Interestingly, the George Street project has suffered even longer delays – first proposed in 2013, with work unlikely to start before 2023 at the earliest and not due for completion till 2025. For the full saga up to 2019, see page 5 here.

An event to mark the start of CCWEL work was held by the Council on 8 Feb 2022, attended by Edinburgh Transport Convener Cllr Lesley Macinnes, Patrick Harvie MSP, the Active Travel Minister, and children from Roseburn Primary. Cllr Macinnes said, “I’m thrilled that we’re now delivering the CCWEL, one of the largest pieces of safe walking, wheeling and cycling infrastructure the Capital has seen yet. It’s been really exciting to visit the site and see work get underway.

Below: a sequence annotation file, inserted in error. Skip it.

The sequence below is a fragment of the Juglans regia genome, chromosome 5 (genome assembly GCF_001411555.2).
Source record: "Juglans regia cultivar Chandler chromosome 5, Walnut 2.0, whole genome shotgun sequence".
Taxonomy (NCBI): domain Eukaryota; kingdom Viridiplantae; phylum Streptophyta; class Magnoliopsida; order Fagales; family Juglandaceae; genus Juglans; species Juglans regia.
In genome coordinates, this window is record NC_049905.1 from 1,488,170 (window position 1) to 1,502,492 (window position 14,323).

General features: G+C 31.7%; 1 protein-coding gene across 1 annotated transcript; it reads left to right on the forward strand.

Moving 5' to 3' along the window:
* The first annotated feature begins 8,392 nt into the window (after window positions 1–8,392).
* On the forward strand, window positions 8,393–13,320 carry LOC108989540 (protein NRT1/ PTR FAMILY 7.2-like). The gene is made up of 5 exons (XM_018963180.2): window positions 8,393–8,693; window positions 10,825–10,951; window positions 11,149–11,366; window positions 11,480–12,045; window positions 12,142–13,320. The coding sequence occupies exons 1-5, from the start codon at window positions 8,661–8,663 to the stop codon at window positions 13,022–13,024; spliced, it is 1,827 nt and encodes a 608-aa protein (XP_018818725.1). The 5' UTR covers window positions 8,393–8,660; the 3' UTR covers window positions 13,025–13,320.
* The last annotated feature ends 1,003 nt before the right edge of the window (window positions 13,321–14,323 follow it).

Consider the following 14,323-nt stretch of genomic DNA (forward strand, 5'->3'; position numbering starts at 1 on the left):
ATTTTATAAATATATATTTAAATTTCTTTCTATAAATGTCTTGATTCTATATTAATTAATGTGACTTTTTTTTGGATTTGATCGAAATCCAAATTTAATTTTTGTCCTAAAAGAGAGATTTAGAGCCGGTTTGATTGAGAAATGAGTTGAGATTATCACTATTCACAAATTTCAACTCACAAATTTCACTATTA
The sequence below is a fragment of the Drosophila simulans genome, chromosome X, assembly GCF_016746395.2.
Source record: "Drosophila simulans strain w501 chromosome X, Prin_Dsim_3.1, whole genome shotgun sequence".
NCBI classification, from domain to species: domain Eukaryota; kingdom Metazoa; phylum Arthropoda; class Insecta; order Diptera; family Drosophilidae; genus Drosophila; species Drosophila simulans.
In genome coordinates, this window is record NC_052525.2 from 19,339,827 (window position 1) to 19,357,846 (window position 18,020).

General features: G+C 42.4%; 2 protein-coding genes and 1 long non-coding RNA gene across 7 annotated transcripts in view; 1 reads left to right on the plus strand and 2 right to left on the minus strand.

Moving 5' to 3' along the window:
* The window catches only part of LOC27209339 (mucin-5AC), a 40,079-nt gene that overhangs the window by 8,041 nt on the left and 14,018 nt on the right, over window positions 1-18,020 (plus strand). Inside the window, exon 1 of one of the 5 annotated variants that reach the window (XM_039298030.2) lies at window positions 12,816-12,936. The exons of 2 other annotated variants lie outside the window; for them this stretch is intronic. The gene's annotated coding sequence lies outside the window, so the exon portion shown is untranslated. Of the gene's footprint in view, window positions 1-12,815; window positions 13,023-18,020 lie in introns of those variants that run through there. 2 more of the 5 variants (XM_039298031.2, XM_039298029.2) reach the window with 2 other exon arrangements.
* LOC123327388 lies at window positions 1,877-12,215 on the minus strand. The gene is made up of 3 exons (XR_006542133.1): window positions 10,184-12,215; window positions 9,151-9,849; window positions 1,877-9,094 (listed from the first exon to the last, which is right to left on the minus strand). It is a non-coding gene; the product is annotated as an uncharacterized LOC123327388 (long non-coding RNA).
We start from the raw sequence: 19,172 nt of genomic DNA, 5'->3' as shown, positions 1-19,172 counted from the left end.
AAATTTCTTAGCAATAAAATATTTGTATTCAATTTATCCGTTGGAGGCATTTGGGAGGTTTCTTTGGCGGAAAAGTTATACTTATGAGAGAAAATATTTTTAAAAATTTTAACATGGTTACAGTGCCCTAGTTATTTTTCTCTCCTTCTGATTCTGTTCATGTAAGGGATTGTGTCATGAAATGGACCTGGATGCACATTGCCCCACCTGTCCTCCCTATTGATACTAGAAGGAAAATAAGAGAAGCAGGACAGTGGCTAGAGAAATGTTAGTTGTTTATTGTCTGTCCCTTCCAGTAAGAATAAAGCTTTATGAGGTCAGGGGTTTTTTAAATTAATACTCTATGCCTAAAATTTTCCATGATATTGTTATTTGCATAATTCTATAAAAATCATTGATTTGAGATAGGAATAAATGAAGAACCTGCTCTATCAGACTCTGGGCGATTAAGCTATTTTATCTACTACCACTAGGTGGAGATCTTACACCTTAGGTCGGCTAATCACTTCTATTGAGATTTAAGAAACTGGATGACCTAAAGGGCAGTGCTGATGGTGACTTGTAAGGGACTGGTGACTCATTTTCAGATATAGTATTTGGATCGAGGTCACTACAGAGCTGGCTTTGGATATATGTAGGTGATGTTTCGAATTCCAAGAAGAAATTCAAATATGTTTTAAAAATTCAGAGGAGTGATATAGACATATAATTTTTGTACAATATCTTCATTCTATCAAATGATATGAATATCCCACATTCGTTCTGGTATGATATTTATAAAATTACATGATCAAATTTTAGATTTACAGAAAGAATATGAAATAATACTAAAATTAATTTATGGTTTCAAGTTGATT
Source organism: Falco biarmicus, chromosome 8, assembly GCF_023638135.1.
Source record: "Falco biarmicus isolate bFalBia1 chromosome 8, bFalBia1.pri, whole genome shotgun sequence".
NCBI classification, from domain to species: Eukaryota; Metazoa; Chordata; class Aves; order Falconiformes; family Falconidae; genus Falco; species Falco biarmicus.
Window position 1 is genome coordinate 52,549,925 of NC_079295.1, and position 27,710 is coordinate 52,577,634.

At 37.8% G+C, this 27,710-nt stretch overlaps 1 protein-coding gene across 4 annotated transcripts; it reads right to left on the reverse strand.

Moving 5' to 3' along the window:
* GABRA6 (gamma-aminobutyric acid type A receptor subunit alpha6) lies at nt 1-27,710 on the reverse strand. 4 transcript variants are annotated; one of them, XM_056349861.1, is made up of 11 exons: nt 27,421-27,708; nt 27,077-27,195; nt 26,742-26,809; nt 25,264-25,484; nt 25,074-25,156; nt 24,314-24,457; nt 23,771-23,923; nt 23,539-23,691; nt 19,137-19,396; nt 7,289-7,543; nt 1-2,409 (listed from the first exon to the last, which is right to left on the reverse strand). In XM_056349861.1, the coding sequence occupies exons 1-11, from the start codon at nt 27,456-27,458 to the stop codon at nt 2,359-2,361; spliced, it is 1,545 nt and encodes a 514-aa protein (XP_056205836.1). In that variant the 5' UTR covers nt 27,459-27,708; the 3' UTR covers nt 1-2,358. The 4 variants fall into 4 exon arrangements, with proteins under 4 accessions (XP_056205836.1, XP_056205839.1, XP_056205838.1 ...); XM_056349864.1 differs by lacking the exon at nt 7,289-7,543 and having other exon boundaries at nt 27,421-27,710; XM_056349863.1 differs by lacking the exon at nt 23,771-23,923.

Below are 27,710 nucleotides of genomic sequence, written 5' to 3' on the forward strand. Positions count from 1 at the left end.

Questioned about the long delays suffered due to government regulations (see video above) Patrick Harvie said the Scottish Government “needs to cut through the processes and make these projects easier to deliver” .. this is welcome, but it needs action! Some process improvements have been made recently – but legislative change by the government is needed to fully deal with the problem (see below, ‘2018-2020 Inquiry‘).

The project is not perfect – we would have preferred a direct connection to and along Princes Street, wider protected sections and other enhancements – but is a massive step forward, being a substantial main-road space reallocation from car to active travel right in the city centre. Along with MGS and the (admittedly flawed) Leith Walk routes there will be protected cycle routes to and through the city centre from west, south and east.